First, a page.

The Roussel delimbers are also required to pile slash for biomass. Hardwood slash is hogged and shipped to the cogen installation at the Twin River mill in Edmunston, year round. During winter harvest operations, clean softwood slash is added to the biomass. When harvest conditions result in mud in the softwood slash, it is grappled and returned to the cut block. Slash is routinely returned to cut blocks, on an as needed basis, to mat wet spots on skid trails in order to minimize environmental impacts.
Acadian Timber was created in 2005 from Fraser Papers’ woodlands divisions, initially as in income fund and later as a corporation. Acadian’s primary customer was Fraser’s mills in Plaster Rock, Juniper and Edmunston, New Brunswick. Struggling with adverse market conditions Fraser filed for bankruptcy in 2009 and re-emerged as Twin River, operating the Plaster Rock sawmill and Edmunston pulp and paper mill.
“We were very concerned with the Fraser mill shutdowns and the bankruptcy,” said Gaetan. “It made us very nervous. But Acadian found other markets for wood and we kept working through that period. I have never seen it worse in the industry, but we keep working and holding on, looking forward to a more confident business environment.”
Acadian Timber harvesting supervisor Jody Jenkins corroborates the Roussel’s attitude toward productivity machine uptime.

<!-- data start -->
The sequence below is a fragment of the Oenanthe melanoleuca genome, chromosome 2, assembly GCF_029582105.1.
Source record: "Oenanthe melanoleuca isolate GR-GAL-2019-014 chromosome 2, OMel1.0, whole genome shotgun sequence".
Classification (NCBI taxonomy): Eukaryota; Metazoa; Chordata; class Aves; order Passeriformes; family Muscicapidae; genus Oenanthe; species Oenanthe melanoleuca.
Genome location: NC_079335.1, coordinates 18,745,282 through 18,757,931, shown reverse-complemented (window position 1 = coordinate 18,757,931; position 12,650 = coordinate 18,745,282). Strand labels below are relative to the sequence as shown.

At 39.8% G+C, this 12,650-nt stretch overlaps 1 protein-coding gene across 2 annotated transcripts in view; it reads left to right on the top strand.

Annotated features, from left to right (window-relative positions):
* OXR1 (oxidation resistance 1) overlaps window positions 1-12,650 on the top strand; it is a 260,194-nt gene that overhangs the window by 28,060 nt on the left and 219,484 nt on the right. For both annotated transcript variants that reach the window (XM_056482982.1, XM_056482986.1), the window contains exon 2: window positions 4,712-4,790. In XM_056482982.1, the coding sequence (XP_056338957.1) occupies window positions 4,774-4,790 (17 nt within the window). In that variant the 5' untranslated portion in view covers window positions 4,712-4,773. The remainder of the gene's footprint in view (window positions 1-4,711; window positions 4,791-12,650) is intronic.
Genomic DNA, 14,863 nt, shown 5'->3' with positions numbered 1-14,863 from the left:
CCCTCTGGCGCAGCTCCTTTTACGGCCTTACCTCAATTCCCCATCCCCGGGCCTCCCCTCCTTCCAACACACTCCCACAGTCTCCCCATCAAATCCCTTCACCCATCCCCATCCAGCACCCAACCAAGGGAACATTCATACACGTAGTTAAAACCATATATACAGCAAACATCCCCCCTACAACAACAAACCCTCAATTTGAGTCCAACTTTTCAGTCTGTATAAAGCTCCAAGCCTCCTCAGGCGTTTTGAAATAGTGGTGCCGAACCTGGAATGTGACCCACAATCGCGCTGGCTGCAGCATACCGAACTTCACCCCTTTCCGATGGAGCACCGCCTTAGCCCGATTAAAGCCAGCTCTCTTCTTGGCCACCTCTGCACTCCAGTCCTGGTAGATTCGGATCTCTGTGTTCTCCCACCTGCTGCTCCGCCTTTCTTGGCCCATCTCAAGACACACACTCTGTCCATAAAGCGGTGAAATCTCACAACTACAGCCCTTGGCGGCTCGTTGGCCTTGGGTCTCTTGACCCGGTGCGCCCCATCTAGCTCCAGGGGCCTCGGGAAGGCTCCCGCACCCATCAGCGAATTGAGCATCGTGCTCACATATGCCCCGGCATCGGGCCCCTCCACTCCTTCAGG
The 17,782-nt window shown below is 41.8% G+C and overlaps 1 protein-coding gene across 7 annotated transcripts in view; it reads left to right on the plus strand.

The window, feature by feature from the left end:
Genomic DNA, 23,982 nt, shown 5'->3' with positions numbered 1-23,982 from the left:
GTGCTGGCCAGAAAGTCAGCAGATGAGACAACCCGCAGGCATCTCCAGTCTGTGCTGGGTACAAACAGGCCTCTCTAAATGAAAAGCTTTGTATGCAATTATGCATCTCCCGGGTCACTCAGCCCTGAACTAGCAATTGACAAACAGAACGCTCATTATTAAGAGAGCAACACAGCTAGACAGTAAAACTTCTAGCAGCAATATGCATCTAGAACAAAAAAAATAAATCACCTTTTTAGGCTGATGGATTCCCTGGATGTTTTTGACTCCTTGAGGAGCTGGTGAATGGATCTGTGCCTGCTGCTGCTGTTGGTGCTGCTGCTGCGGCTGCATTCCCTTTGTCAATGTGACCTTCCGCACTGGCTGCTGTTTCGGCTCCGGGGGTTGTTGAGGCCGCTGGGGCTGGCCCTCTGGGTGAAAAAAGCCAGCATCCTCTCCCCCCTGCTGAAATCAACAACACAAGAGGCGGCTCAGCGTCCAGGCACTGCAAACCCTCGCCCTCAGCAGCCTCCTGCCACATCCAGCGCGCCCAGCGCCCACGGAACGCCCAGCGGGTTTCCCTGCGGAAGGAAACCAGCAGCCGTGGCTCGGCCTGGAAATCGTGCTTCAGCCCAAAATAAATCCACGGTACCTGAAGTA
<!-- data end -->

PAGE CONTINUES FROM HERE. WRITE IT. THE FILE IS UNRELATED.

Jenkins explained that Acadian runs eight tree length crews, and the Roussel crew are at the top with regards to consistency and production.
“They definitely have the best records for productive machine uptime,” said Jenkins, noting they virtually never shut down for repairs.
“If a machine breaks down at night, Gaetan gets the call and is on his way to get the machine operating. Other contractors might tell their operator to go home, if the shift is nearly over, and get their mechanics on the problem at first light. But if a Roussel machine breaks down, they are up and running again in a very short time,” explained Jenkins.
The Roussel’s maintain a meticulous service trailer with an extensive parts inventory, Jenkins added. “The operators know what parts are on hand and will make routine repairs themselves and get back to work. If it is a serious problem, Gaetan gets on the scene to make repairs and get equipment back in production.”